Thursday, February 9, 2012

Choosing a Baby Name/ Choosing a Grandparent Name

Our daughter is the first grandchild on my side of the family. With adoption it is a little different than finding out the gender of your baby while in utero and naming him or her immediately. There is no doubt when that child is born, he or she is the name the parents have been calling it for the past four months. In adoption, sometimes you don't even get 24 hour notice to name the baby. Some parents opt to name their child AFTER she’s born. If I had waited to see what our baby looked like before naming her, we would have named her “Bertha” because when she was born the cord was around her neck and one of her little eyes was so puffy. Plus, I had never seen a baby born or even a few hours old. It’s tough coming through that birth canal!

My parents had already decided what they wanted our daughter to call them “Honey” and “Poppar.” “Honey” had actually been our dog's name, and I’m not really sure why momma chose it. “Poppar” is a fishing bait. So Honey and Poppar it was. Except when Erin started talking at an early age she couldn’t exactly say, “Honey.” Sometimes it came out “Nuney.” My personal favorite was the stint of time in which Erin called her “Hiney.” My mom has a cousin who is called “Lolli” and her husband is “Pop,” so together they are Lolli-Pop. Cute, huh?

Naming a baby is a huge deal. This is the name they will have the rest of their lives. I remember driving Erin to my mom’s one day, and at the ripe age of 2 ½ Erin told me she didn’t like her name, and she wanted to change it. If she had only known how long it took for her daddy and I to agree on her full name she would have known not to say anything. I told her how much I loved her name, and I asked her what she would have chosen for herself. She said, “G.” “G” was her grandmother her passed away this past year. Erin would go spend a week at a time with G in Mississippi since she was one year old. I told her “G” was already taken was there another name she preferred. She said, “Elmo.” Go figure! She was 2 1/2.

Thinking about choosing the name for your baby or choosing the name you would be called by a grandchild, niece or nephew – it’s something one ponders and thinks about before making that decision. Now can you imagine being responsible for creating a name for a whole species of animals? God brought the animals to Adam to name. What a daunting task that must have been! How exciting! How creative.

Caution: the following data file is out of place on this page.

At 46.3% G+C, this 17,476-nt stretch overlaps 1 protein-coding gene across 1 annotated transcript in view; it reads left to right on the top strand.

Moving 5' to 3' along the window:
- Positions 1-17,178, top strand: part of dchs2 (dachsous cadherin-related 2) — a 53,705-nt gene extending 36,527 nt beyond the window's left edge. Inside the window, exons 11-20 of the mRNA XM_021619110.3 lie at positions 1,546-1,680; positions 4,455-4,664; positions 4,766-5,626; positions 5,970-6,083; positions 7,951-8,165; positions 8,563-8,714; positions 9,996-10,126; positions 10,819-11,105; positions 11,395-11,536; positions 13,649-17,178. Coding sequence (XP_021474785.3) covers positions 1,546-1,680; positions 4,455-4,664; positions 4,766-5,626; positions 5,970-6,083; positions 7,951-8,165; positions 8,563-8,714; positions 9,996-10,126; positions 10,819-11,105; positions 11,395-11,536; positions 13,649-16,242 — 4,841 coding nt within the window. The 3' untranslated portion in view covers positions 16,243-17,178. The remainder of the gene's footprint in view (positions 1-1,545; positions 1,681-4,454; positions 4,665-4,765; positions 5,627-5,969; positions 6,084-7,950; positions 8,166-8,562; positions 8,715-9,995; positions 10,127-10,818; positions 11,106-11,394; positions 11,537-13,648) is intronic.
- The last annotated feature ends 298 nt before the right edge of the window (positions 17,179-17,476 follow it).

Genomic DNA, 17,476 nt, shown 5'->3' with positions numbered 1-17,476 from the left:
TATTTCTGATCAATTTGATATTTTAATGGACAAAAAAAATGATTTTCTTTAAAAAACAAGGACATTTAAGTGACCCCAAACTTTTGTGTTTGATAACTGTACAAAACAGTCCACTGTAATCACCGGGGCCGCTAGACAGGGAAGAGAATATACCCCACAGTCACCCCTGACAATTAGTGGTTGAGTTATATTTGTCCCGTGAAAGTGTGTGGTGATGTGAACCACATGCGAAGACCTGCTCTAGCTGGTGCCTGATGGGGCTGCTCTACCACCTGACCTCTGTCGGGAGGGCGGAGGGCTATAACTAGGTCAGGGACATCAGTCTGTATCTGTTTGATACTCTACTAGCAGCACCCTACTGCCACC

I have some very creative friends. They see things in general, every-day life and can immediately find a way to repurpose them or recycle them. They are just geared to that creative side. I, on the other hand, have moments of creativity, and I take them when I get them. In this instance, Adam needed to be creative because the names of these animals would last through Christ’s return. NO PRESSURE THERE!

Names are important. I hate to hear a person call another one names. I nip it in the bud instantly…of course, if it is a sweet, pet name then that is different altogether.

You know why God sent all those animals in front of Adam? Yes to name them, but also because God wanted Adam to realize he needed a match. He needed a mate. Genesis 2:20 says, “…But for Adam no suitable helper was found.” So God performed the first surgery. He took one of Adam’s ribs, closed him up and made woman. Then God brought the woman to Adam to be named. You ever wonder what Adam must have thought when he first saw Eve? “AHHH, yes! This is my partner. She looks and smells a lot better than that skunk I named yesterday, and it doesn't look like she'll spit like that camel.”

It just now dawned on me that up until this point, I have not read the name “Adam” or “Eve” in chapter 1 or 2 of Genesis. Do you find that odd? I find that odd. It isn’t until after both man and woman have eaten from the tree of knowledge of good and evil that we read their names for the very first time. Genesis 3:17, God calls Adam by name and disciplines him for his role in the fall of man. In turn, Adam turns around and names Eve. Isn’t that interesting?

Man and woman sin changing their complete relationship with God and each other, and in turn they get individualized names. Makes me wonder what if they hadn’t eaten from the tree of knowledge of good and evil and chose to eat from the tree of life would they have the same names? Adam chose the name “Eve.” Eve means life. She would be “the mother of all the living”(1). Yes, man and woman had made a wrong choice. Yes, man and woman had sinned, but with God there is life after sin. There is hope. Life does go on giving us another opportunity to make better choices. Up until the fall, man had no need of hope because of the intimate relationship he had with God. There was nothing separating them, but when sin occurred a chasm, a great divide was placed between God and man that would only be bridged by a cross 2000 years later.

Thank you, God, for the hope we have in you because of the cross. Thank you, God, for knowing each of our names; for loving us so much you have our days numbered, steps ordained and hairs numbered. Thank you, God, for life and for redemption. I’m so thankful my name is “Child of God.”

(1) Patterson, Dorothy Kelly and Kelley, Rhonda Harrington. Women’s Evangelical Commentary Old Testament. Holman Reference. Nashville, TN. Pg 15

1 comment:

  1. If Erin had gotten stuck on the name "Nuney," I would have been thrilled with "Nuney." If she had gotten stuck on "Hiney,"------not so much!

    Loved this post! Very good!


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